Ok, what is my simplified recipe for improving and developing happiness over time, or SWB? Well, if you really want me to cut to the bottom line, without all the details, explanations and exceptions, here are my headline points:
• Be honest; are you really willing to commit to happiness? If not, then this advice is not for you. You’d be better off with the nice simple stuff that they trot out in the Sunday newspaper supplements.
• Take your happiness pulse; gather some data. For one week, keep an hourly “journal” of what you are doing and how happy (or not) you feel doing it, on a simple 0 to 10 scale.
• Review your results; is this good enough for you?
• What kind of things do you like/dislike? How can you arrange to do more of the kind of things that you do like, and less of the kind of things you don’t?
• Consequences check; before doing anything, ask “what will the consequences of this be?” Make this a habit.
• Momentary pleasure vs. happiness check; ask “will this give me momentary pleasure or happiness?” (Look back from after the event, in terms of the consequences.)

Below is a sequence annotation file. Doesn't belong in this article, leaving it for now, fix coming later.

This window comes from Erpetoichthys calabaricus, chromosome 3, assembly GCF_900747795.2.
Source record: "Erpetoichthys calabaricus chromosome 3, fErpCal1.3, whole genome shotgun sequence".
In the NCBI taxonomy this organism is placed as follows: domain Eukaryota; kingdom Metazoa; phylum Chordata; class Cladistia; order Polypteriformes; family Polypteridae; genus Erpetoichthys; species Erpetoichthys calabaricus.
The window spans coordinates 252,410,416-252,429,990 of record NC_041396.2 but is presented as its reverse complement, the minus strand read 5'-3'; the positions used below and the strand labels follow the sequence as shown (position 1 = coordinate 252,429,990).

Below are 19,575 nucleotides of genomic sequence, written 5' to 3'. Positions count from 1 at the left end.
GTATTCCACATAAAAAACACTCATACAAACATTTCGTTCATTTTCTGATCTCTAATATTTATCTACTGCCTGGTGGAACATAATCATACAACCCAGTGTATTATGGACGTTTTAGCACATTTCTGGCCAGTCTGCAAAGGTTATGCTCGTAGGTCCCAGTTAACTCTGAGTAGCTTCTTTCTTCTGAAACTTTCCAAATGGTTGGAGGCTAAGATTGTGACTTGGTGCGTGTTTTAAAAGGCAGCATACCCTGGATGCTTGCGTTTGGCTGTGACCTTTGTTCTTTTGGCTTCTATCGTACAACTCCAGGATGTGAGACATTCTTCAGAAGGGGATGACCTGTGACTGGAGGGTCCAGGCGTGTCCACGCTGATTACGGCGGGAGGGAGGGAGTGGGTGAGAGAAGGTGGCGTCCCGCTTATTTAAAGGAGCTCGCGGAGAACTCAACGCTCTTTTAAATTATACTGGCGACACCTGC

• Don’t get full of yourself; When you have a happy feeling about something – explore what went well and learn.
• Mistakes are lessons; negative emotions – explore what you need to learn from this or to do differently.
• Get over yourself; accept that you are not like others - and they are not like you!
• Check your feelings, not your head; life is not a rational experience. Happiness is not the goal or point of life, it is a pointer in life – an inner guide indicating which way to go next. This might either lead to self-learning or to improving your circumstances, and the journey may get bumpy.